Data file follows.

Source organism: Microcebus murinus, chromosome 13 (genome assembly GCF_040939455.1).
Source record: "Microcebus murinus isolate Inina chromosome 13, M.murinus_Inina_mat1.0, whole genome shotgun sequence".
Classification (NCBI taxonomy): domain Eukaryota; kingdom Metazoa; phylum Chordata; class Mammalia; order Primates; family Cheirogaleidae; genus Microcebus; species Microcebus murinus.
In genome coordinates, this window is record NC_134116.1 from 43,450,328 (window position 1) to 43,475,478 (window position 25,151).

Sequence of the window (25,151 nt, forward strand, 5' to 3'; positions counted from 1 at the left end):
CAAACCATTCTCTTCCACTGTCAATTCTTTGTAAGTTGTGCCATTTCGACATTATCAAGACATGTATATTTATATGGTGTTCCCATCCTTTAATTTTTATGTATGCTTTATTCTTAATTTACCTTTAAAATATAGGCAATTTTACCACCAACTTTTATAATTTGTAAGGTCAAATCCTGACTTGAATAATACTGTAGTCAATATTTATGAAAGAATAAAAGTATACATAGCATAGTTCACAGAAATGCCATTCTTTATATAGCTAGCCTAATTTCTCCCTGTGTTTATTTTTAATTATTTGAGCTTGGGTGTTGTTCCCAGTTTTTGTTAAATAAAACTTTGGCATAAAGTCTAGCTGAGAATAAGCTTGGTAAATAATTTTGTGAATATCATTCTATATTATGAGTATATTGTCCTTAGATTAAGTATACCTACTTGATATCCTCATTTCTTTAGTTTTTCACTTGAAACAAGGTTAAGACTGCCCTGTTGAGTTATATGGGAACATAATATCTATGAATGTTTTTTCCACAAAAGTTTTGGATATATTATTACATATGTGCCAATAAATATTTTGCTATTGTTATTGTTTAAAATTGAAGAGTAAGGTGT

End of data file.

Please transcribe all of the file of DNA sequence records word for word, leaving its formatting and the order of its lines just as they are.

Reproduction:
Source organism: Microcebus murinus, chromosome 13 (genome assembly GCF_040939455.1).
Source record: "Microcebus murinus isolate Inina chromosome 13, M.murinus_Inina_mat1.0, whole genome shotgun sequence".
Classification (NCBI taxonomy): domain Eukaryota; kingdom Metazoa; phylum Chordata; class Mammalia; order Primates; family Cheirogaleidae; genus Microcebus; species Microcebus murinus.
In genome coordinates, this window is record NC_134116.1 from 43,450,328 (window position 1) to 43,475,478 (window position 25,151).

Sequence of the window (25,151 nt, forward strand, 5' to 3'; positions counted from 1 at the left end):
CAAACCATTCTCTTCCACTGTCAATTCTTTGTAAGTTGTGCCATTTCGACATTATCAAGACATGTATATTTATATGGTGTTCCCATCCTTTAATTTTTATGTATGCTTTATTCTTAATTTACCTTTAAAATATAGGCAATTTTACCACCAACTTTTATAATTTGTAAGGTCAAATCCTGACTTGAATAATACTGTAGTCAATATTTATGAAAGAATAAAAGTATACATAGCATAGTTCACAGAAATGCCATTCTTTATATAGCTAGCCTAATTTCTCCCTGTGTTTATTTTTAATTATTTGAGCTTGGGTGTTGTTCCCAGTTTTTGTTAAATAAAACTTTGGCATAAAGTCTAGCTGAGAATAAGCTTGGTAAATAATTTTGTGAATATCATTCTATATTATGAGTATATTGTCCTTAGATTAAGTATACCTACTTGATATCCTCATTTCTTTAGTTTTTCACTTGAAACAAGGTTAAGACTGCCCTGTTGAGTTATATGGGAACATAATATCTATGAATGTTTTTTCCACAAAAGTTTTGGATATATTATTACATATGTGCCAATAAATATTTTGCTATTGTTATTGTTTAAAATTGAAGAGTAAGGTGT